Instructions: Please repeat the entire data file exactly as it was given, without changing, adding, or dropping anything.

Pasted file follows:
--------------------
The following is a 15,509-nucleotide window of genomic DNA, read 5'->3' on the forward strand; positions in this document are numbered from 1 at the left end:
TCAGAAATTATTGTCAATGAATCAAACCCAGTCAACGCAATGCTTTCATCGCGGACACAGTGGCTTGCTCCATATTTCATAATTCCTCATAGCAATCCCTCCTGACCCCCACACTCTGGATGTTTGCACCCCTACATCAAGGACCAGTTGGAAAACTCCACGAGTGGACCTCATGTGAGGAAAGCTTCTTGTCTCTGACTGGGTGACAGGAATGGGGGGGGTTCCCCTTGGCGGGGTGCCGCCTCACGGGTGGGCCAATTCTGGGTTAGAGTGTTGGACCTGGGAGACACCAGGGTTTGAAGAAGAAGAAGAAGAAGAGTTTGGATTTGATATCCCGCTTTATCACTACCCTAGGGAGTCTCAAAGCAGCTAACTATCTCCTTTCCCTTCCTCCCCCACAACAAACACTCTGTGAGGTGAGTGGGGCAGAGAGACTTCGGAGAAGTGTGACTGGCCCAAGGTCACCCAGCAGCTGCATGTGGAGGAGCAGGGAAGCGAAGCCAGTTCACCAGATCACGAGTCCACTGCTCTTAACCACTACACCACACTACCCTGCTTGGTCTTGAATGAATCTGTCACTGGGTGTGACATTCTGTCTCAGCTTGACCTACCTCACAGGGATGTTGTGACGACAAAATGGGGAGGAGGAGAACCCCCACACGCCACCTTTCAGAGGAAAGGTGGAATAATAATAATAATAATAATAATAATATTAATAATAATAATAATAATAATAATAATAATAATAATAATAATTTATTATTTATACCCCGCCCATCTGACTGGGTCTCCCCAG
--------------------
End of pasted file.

The following is a 15,509-nucleotide window of genomic DNA, read 5'->3' on the forward strand; positions in this document are numbered from 1 at the left end:
TCAGAAATTATTGTCAATGAATCAAACCCAGTCAACGCAATGCTTTCATCGCGGACACAGTGGCTTGCTCCATATTTCATAATTCCTCATAGCAATCCCTCCTGACCCCCACACTCTGGATGTTTGCACCCCTACATCAAGGACCAGTTGGAAAACTCCACGAGTGGACCTCATGTGAGGAAAGCTTCTTGTCTCTGACTGGGTGACAGGAATGGGGGGGGTTCCCCTTGGCGGGGTGCCGCCTCACGGGTGGGCCAATTCTGGGTTAGAGTGTTGGACCTGGGAGACACCAGGGTTTGAAGAAGAAGAAGAAGAAGAGTTTGGATTTGATATCCCGCTTTATCACTACCCTAGGGAGTCTCAAAGCAGCTAACTATCTCCTTTCCCTTCCTCCCCCACAACAAACACTCTGTGAGGTGAGTGGGGCAGAGAGACTTCGGAGAAGTGTGACTGGCCCAAGGTCACCCAGCAGCTGCATGTGGAGGAGCAGGGAAGCGAAGCCAGTTCACCAGATCACGAGTCCACTGCTCTTAACCACTACACCACACTACCCTGCTTGGTCTTGAATGAATCTGTCACTGGGTGTGACATTCTGTCTCAGCTTGACCTACCTCACAGGGATGTTGTGACGACAAAATGGGGAGGAGGAGAACCCCCACACGCCACCTTTCAGAGGAAAGGTGGAATAATAATAATAATAATAATAATAATATTAATAATAATAATAATAATAATAATAATAATAATAATAATAATTTATTATTTATACCCCGCCCATCTGACTGGGTCTCCCCAG